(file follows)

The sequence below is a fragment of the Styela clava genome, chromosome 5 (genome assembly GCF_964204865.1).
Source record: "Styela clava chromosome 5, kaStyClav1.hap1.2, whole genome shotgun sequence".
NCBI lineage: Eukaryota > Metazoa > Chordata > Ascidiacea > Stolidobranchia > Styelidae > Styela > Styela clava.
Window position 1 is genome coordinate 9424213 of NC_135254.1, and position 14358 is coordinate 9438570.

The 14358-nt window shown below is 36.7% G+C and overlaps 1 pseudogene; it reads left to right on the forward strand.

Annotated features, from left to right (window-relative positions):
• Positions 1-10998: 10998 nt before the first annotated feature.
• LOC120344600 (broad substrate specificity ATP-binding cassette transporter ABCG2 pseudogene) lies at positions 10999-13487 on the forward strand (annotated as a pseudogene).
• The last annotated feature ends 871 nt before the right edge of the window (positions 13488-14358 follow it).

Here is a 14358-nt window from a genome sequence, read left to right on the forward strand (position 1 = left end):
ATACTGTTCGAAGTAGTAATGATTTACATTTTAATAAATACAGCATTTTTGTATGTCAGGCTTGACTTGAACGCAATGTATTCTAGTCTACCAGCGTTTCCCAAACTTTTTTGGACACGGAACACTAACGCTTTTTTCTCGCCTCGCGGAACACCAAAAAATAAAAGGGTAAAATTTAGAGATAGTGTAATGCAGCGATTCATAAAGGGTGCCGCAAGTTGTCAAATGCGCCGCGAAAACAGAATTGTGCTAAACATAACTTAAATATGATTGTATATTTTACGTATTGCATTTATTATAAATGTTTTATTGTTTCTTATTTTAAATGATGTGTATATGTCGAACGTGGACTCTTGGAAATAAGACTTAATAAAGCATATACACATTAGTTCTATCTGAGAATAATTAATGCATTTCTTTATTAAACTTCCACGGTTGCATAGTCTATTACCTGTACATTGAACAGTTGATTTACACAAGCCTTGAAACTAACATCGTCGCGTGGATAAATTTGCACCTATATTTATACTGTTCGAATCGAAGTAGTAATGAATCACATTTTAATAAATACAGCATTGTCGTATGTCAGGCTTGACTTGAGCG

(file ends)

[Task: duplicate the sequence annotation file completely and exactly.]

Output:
The sequence below is a fragment of the Styela clava genome, chromosome 5 (genome assembly GCF_964204865.1).
Source record: "Styela clava chromosome 5, kaStyClav1.hap1.2, whole genome shotgun sequence".
NCBI lineage: Eukaryota > Metazoa > Chordata > Ascidiacea > Stolidobranchia > Styelidae > Styela > Styela clava.
Window position 1 is genome coordinate 9424213 of NC_135254.1, and position 14358 is coordinate 9438570.

The 14358-nt window shown below is 36.7% G+C and overlaps 1 pseudogene; it reads left to right on the forward strand.

Annotated features, from left to right (window-relative positions):
• Positions 1-10998: 10998 nt before the first annotated feature.
• LOC120344600 (broad substrate specificity ATP-binding cassette transporter ABCG2 pseudogene) lies at positions 10999-13487 on the forward strand (annotated as a pseudogene).
• The last annotated feature ends 871 nt before the right edge of the window (positions 13488-14358 follow it).

Here is a 14358-nt window from a genome sequence, read left to right on the forward strand (position 1 = left end):
ATACTGTTCGAAGTAGTAATGATTTACATTTTAATAAATACAGCATTTTTGTATGTCAGGCTTGACTTGAACGCAATGTATTCTAGTCTACCAGCGTTTCCCAAACTTTTTTGGACACGGAACACTAACGCTTTTTTCTCGCCTCGCGGAACACCAAAAAATAAAAGGGTAAAATTTAGAGATAGTGTAATGCAGCGATTCATAAAGGGTGCCGCAAGTTGTCAAATGCGCCGCGAAAACAGAATTGTGCTAAACATAACTTAAATATGATTGTATATTTTACGTATTGCATTTATTATAAATGTTTTATTGTTTCTTATTTTAAATGATGTGTATATGTCGAACGTGGACTCTTGGAAATAAGACTTAATAAAGCATATACACATTAGTTCTATCTGAGAATAATTAATGCATTTCTTTATTAAACTTCCACGGTTGCATAGTCTATTACCTGTACATTGAACAGTTGATTTACACAAGCCTTGAAACTAACATCGTCGCGTGGATAAATTTGCACCTATATTTATACTGTTCGAATCGAAGTAGTAATGAATCACATTTTAATAAATACAGCATTGTCGTATGTCAGGCTTGACTTGAGCG